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Programming and Programming Languages

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A First Course

This book guides students through an exploration of the idea that thinking might be understood as a form of computation. Students make the connection between thinking and computing by learning to write computer programs for a variety of tasks that require thought, including solving puzzles, understanding natural language, recognizing objects in visual scenes, planning courses of action, and playing strategic games.

A Computer-Based Approach

Proof is the primary vehicle for knowledge generation in mathematics. In computer science, proof has found an additional use: verifying that a particular system (or component, or algorithm) has certain desirable properties. This book teaches students how to read and write proofs using Athena, a freely downloadable computer language. Athena proofs are machine-checkable and written in an intuitive natural-deduction style. The book contains more than 300 exercises, most with full solutions.

The Palladio Approach

Too often, software designers lack an understanding of the effect of design decisions on such quality attributes as performance and reliability. This necessitates costly trial-and-error testing cycles, delaying or complicating rollout. This book presents a new, quantitative architecture simulation approach to software design, which allows software engineers to model quality of service in early design stages.

With Application to Understanding Data

This book introduces students with little or no prior programming experience to the art of computational problem solving using Python and various Python libraries, including PyLab. It provides students with skills that will enable them to make productive use of computational techniques, including some of the tools and techniques of data science for using computation to model and interpret data.

This mathematically oriented introduction to the theory of logic programming presents a systematic exposition of the resolution method for propositional, first-order, and Horn- clause logics, together with an analysis of the semantic aspects of the method. It is through the inference rule of resolution that both proofs and computations can be manipulated on computers, and this book contains elegant versions and proofs of the fundamental theorems and lemmas in the proof theory of logic programming.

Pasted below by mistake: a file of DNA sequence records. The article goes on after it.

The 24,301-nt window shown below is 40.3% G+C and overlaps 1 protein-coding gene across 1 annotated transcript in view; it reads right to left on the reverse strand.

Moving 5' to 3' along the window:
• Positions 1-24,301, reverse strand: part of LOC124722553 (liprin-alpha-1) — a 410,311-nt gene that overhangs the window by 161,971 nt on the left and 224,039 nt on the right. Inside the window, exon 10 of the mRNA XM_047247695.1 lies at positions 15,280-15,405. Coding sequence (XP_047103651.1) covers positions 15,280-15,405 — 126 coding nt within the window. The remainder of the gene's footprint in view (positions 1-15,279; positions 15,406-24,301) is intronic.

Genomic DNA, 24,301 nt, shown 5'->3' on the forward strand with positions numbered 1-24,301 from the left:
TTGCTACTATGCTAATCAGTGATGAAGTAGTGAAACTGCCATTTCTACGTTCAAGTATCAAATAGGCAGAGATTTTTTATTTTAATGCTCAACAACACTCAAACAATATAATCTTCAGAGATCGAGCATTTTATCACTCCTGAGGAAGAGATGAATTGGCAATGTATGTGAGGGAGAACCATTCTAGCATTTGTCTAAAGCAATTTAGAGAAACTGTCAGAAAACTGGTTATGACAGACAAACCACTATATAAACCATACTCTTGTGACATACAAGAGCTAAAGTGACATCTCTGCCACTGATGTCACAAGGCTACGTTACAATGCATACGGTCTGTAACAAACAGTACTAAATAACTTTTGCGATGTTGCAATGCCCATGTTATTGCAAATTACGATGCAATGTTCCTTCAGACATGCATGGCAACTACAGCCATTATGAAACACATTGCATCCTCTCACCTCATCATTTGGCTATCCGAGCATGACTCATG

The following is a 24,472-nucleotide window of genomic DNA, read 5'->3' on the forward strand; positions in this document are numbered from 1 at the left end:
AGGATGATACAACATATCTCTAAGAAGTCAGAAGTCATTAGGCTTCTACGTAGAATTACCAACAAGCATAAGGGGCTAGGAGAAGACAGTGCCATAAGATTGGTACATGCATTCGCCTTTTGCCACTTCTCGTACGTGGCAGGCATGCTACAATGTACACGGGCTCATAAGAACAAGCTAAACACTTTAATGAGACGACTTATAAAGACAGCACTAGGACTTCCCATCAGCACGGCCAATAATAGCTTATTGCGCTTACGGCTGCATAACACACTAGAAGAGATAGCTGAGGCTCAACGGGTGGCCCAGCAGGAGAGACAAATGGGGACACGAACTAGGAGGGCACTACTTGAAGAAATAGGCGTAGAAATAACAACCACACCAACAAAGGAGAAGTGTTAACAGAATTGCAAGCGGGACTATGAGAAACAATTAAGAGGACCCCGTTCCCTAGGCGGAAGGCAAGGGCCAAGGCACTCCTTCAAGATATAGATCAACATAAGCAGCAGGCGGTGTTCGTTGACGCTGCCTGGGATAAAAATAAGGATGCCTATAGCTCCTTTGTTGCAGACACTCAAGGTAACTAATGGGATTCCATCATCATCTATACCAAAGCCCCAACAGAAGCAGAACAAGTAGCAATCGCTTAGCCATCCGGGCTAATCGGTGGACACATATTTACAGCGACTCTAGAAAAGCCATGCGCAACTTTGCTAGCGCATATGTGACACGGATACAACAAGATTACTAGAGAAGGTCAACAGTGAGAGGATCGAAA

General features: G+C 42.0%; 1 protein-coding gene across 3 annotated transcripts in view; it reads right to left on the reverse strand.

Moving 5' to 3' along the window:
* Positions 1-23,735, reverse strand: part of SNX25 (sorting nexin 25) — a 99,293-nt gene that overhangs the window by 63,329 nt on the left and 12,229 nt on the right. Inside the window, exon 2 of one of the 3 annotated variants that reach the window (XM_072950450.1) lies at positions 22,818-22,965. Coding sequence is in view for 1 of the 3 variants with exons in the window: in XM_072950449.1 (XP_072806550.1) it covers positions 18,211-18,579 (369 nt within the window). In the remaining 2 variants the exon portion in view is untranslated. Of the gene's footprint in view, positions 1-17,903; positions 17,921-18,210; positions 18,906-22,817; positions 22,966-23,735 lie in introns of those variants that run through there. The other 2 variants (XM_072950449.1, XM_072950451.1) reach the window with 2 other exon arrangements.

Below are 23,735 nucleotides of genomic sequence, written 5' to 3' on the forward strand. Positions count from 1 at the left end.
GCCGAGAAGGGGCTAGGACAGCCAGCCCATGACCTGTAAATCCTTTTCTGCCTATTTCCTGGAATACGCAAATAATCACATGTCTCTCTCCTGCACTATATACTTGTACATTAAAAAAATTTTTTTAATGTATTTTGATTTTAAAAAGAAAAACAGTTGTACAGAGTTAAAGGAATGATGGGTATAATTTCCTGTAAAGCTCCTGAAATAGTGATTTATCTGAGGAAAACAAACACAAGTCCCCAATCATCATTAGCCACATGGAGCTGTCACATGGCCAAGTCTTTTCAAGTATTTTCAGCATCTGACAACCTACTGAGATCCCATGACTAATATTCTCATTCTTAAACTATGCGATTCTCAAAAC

Principles and Best Practice

This book addresses an often-neglected aspect of the creation of VHDL designs. A VHDL description is also source code, and VHDL designers can use the best practices of software development to write high-quality code and to organize it in a design. This book presents this unique set of skills, teaching VHDL designers of all experience levels how to apply the best design principles and coding practices from the software world to the world of hardware.

What Every Research Assistant Should Know

This book offers a practical guide to the computational methods at the heart of most modern quantitative research. It will be essential reading for research assistants needing hands-on experience; students entering PhD programs in business, economics, and other social or natural sciences; and those seeking quantitative jobs in industry. No background in computer science is assumed; a learner need only have a computer with access to the Internet.

This book presents the "great ideas" of computer science, condensing a large amount of complex material into a manageable, accessible form; it does so using the Java programming language. The book is based on the problem-oriented approach that has been so successful in traditional quantitative sciences.

Beyond Programming

This series is for people--adults and teenagers--who are interested in computer programming because it's fun. The three volumes use the Logo programming language as the vehicle for an exploration of computer science from the perspective of symbolic computation and artificial intelligence. Logo is a dialect of Lisp, a language used in the most advanced research projects in computer science, especially in artificial intelligence.

A Gentle Introduction

In Great Ideas in Computer Science: A Gentle Introduction, Alan Biermann presents the "great ideas" of computer science that together comprise the heart of the field. He condenses a great deal of complex material into a manageable, accessible form. His treatment of programming, for example, presents only a few features of Pascal and restricts all programs to those constructions. Yet most of the important lessons in programming can be taught within these limitations.

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